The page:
So, March is National Brain Injury Awareness Month (I just found this out yesterday). Let’s add that to the seemingly endless list of “celebratory months of awareness.” This one hits me at a personal level, however, because in 1996 I suffered a brain injury as a result of an overdose and almost died.
Now some people would say, “big freaking deal, you od’d!” Well, the thing about it is that I did not want to wake up from an intentional overdose that I told no one about. There was no letter, no teary-eyed phone calls.
I was twenty-three years old, frightened and disgusted. I did not want to wake up.
But I did wake up. I woke up and have been a different person since then. I am not sure exactly what day I woke up as I have no recollection of any events immediately preceding my overdose, my hospital stay or my journey home. I only know what my family tells me and then the snippets of flashbacks that float into my head from time to time.
My family told me it happened on July 19, 1996. My 6-year-old daughter Sarah found my dead body. 911 was called and EMT’s worked on me for thirty minutes before they felt a pulse. I was rushed to Frankford Hospital in Philadelphia and apparently was in a coma. I don’t remember. Sometimes I think I remember, but then I realize that I remember what people have told me over the years, and in some warped sense those stories become twisted false memories.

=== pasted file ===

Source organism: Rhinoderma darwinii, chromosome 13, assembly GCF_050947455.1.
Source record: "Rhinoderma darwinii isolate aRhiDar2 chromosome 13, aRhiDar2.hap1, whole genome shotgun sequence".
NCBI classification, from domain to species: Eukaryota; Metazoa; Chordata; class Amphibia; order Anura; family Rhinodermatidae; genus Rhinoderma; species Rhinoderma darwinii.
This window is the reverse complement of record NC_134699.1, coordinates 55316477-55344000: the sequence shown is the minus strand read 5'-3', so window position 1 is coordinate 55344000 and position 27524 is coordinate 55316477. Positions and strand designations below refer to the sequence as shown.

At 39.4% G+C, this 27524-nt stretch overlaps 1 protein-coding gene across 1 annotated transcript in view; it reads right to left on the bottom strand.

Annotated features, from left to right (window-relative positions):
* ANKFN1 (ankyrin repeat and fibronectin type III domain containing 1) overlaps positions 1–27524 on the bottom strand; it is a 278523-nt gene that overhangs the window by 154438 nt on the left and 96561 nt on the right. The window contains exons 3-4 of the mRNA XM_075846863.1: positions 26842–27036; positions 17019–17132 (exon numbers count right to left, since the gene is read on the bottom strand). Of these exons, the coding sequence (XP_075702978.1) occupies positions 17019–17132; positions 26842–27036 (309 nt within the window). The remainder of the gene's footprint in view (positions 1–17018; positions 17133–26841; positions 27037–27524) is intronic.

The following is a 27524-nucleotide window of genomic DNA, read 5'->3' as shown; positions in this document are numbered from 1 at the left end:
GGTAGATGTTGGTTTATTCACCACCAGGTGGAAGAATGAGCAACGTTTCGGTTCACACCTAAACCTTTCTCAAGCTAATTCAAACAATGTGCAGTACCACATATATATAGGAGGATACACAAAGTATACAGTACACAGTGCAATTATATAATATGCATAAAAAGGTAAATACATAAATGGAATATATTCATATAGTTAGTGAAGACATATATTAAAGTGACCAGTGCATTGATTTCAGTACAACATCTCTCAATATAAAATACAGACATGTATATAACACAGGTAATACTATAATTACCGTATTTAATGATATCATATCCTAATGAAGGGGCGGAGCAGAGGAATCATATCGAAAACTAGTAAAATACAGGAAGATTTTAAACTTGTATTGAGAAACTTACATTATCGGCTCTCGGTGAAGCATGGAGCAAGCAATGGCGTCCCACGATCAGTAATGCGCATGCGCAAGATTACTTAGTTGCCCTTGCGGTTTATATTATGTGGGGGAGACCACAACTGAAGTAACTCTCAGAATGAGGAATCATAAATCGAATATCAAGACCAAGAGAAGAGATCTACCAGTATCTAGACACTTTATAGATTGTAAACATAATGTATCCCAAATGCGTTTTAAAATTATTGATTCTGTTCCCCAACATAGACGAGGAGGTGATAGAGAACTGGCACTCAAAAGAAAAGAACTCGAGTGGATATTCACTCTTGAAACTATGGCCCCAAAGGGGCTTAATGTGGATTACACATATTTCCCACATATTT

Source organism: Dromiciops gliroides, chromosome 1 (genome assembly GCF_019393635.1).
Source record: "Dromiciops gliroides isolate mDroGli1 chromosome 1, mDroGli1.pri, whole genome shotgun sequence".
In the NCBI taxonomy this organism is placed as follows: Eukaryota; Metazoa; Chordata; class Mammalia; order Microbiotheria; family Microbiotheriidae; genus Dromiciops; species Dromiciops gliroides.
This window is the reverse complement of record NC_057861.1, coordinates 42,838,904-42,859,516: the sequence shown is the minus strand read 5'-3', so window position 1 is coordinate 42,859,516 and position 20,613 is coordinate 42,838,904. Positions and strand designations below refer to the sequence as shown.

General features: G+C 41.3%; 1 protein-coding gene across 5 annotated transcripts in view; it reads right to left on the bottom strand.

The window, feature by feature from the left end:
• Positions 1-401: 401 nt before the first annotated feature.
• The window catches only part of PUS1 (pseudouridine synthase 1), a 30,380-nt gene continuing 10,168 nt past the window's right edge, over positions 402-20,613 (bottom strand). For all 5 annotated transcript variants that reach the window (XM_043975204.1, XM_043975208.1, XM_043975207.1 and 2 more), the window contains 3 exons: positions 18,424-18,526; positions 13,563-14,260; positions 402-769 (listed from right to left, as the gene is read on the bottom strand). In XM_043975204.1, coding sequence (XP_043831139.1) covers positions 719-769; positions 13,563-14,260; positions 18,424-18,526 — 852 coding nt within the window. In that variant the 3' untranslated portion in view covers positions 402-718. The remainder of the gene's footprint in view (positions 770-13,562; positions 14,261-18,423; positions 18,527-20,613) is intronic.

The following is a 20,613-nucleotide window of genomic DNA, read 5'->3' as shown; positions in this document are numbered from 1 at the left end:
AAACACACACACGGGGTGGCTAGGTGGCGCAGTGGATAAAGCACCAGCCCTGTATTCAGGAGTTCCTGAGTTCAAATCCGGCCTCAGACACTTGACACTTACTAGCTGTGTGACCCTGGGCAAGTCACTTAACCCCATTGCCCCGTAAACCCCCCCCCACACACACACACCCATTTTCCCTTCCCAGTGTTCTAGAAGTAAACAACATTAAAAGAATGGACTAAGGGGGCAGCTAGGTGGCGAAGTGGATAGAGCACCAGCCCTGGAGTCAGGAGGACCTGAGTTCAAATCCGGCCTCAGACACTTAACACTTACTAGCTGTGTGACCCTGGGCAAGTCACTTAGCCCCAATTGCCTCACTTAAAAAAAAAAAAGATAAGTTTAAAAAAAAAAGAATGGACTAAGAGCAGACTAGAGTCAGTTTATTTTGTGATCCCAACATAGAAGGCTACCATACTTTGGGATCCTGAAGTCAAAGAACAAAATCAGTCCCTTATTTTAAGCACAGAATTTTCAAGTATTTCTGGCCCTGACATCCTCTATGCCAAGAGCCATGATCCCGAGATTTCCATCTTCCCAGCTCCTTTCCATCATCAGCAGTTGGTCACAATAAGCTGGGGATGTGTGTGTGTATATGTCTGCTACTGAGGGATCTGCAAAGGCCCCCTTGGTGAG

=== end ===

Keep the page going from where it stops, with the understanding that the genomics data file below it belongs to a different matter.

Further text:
I have a brain injury. So at times I have issues with differentiating fact from fiction. I have issues remembering things period.
When I overdosed (and died) I was not getting oxygen to my brain. This affected the part of my brain that holds my short-term memory. My long-term memory is intact, but my short-term memory is forever scarred. If I can get information from my short-term to my long-term, I have it forever.
But that is the trick. Getting from the short to the long.
I can’t remember:
- people’s names.
- what I read.
- what people said.
- grocery lists.
- how I got where I am.
- how to get home.
- and tons of other crap that I forgot.
Now, this is par for the course for a lot of people. But not for me. It was never for me. And now it is and some days I am fine and other days mortified because I feel like an ass.
I once wandered around the parking lot of the Willow Grove Mall for an hour because I could not find my car.
I once wandered around the floor of the Pep Boys Headquarters for almost an hour because I couldn’t find my cubicle.
I once drove around aimlessly for two hours because I got lost, stopped to ask for directions, and got lost again.
The list goes on and on, like I said. But of course I forget all that stuff and I don’t remember anything unless it’s in my long-term memory or by association.
These days, I am a little better. The doctors told me to do brain strengthening exercises like puzzles, reading, writing and stuff. I write a lot and the other stuff I do, well, when I remember.
Do you know anyone that survived a brain injury?
- Brain Injury: My Road To Recovery – ‘Time Is Of The Essence’ (boston.cbslocal.com)
- Tennessee Department of Health says Brain Injury can happen Anytime, Anywhere to Anyone (clarksvilleonline.com)
- Brain Injury Ti… (uniquenotoriginal.wordpress.com)